THE STATES GOT INTO
THE SHAPE THEY ARE IN:
THEIR GEOGRAPHY, NOT THEIR ECONOMY
DESCRIPTION: Among world nations, the U.S. has one of the greatest discrepancies in the land areas of its constituent states. Our largest state, Alaska, is 429 times the area of our smallest. Even among our contiguous states, Texas is 174 times the area of Rhode Island. By contrast, France has 96 departments, all about the same area size. The shapes of our states are varied as well, from the regularity of Wyoming to the irregularity of Maryland. How did this come to be? Why does Oklahoma have that curious panhandle? Why do some state borders follow natural boundaries like rivers, but then diverge away? How did the issue of slavery affect the borders of many states? This lecture series will answer these questions and expand on a recent PBS series, with additional insights. The course will highlight the history of our home state of Florida which had many rulers, and which once reached the banks of the Mississippi River.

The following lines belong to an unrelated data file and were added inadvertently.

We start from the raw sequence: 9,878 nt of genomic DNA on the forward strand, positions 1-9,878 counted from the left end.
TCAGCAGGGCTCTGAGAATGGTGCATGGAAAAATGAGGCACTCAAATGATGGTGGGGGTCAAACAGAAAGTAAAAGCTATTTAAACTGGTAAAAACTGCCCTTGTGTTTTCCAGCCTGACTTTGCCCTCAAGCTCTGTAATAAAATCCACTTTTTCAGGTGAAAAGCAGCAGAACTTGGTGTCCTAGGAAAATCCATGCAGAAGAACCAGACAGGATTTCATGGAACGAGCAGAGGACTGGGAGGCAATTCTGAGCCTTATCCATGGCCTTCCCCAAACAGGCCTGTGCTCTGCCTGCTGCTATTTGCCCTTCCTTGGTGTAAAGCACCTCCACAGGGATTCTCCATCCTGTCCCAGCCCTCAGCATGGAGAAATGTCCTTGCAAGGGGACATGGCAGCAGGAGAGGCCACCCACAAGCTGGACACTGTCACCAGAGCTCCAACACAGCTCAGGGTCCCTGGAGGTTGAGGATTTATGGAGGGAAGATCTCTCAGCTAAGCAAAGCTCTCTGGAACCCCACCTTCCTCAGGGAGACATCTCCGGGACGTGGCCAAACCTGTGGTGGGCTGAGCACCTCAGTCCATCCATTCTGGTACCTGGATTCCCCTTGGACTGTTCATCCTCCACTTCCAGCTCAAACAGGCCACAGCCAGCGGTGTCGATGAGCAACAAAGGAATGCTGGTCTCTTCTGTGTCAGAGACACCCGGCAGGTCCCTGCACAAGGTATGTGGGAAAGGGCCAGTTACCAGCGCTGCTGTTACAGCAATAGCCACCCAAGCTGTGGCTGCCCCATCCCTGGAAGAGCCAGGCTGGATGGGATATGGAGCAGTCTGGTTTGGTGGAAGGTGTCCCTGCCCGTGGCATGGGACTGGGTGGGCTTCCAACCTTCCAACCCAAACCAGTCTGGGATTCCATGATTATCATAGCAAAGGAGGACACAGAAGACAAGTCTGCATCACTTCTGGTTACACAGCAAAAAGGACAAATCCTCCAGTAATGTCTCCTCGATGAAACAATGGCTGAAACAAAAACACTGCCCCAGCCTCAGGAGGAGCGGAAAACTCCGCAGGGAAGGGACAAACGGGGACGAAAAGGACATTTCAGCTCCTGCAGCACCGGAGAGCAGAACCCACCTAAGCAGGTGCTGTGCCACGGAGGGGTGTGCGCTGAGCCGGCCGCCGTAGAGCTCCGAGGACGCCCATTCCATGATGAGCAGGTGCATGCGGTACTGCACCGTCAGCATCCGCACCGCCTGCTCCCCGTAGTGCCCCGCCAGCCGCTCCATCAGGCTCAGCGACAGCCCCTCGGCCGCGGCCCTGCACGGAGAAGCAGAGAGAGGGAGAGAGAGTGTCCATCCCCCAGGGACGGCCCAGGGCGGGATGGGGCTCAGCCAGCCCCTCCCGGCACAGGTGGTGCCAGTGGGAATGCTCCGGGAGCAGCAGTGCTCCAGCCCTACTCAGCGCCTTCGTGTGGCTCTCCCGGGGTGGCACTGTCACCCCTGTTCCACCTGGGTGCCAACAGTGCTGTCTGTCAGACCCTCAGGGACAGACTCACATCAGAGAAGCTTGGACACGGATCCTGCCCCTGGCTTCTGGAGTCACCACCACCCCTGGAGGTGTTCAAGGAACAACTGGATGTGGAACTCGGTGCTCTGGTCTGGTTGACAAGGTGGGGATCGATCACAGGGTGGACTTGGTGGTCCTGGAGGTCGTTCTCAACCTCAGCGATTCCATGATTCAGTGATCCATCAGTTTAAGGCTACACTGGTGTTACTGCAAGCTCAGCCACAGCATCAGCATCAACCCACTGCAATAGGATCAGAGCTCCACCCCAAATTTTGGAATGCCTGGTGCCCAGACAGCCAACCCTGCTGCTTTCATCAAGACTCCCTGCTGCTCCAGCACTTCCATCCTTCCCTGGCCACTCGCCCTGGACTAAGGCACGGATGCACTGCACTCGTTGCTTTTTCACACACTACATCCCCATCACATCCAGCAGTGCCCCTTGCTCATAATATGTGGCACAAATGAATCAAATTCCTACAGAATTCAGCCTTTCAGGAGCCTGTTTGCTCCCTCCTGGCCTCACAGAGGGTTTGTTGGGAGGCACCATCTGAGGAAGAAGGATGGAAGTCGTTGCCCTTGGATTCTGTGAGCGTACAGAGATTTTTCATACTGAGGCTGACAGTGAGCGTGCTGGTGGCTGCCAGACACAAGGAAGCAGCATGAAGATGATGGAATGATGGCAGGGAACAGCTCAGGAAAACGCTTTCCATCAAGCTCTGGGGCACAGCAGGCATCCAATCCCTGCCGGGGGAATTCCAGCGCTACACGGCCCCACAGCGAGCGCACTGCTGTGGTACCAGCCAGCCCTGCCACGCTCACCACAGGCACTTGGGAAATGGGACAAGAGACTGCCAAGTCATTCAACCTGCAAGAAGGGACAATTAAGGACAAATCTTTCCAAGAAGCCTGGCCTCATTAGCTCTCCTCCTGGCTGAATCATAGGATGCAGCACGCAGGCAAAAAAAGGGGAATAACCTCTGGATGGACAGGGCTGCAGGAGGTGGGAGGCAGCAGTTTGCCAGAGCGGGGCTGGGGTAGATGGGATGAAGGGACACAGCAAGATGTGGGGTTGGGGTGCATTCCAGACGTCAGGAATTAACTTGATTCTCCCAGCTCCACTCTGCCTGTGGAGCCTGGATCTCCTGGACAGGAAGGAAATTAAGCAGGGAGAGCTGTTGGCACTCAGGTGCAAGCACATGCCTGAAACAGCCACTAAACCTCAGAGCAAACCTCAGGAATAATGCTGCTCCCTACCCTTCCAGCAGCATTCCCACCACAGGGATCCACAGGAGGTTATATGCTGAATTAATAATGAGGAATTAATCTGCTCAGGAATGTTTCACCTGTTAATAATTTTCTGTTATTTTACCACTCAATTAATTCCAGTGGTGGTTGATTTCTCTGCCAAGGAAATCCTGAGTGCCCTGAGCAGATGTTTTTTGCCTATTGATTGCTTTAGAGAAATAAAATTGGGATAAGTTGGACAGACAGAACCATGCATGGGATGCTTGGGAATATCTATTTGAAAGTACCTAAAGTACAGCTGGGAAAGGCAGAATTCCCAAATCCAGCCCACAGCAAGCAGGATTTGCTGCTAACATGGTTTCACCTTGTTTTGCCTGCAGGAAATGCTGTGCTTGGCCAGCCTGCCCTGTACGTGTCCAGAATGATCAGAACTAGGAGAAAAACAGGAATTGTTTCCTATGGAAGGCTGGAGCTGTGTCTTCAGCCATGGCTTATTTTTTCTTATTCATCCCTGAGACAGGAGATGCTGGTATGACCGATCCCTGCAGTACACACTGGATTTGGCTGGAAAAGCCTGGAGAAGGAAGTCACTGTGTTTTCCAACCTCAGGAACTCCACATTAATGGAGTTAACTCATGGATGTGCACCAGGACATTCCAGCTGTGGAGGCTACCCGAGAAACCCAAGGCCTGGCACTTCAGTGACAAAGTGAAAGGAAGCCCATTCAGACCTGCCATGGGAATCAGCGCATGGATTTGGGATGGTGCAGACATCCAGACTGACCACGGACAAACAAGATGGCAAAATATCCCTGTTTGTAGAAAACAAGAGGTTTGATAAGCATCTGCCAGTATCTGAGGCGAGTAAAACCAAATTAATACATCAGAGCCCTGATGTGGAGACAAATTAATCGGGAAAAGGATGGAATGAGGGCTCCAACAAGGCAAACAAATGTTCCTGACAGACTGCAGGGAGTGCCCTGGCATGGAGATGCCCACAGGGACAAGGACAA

- The Original Thirteen Colonies
- States of the Northwest Territory and Florida
- Areas of the Louisiana Purchase
- The Western United States
BIOGRAPHICAL INFORMATION: Dr. Maurice Bluestein is Professor Emeritus of Mechanical Engineering Technology at Indiana University - Purdue University/Indianapolis. He taught for 19 years on the undergraduate / graduate levels, following a 25-year career in the biomedical engineering industry. He received a PhD in Biomedical Engineering from Northwestern University and Master’s and Bachelor’s degrees in Mechanical Engineering from New York University (NYU) and The City College of New York (CCNY-CUNY), respectively. He has authored numerous scientific papers and an engineering textbook. He is the co-developer of the Wind Chill Temperature Chart used by the weather services of the U.S. and Canada.
|11:15 AM – 1:00
Mondays, October 8, 15, 22, 29
Barry and Florence Friedberg Auditorium, Boca Raton Campus
$34 member / $54 non-member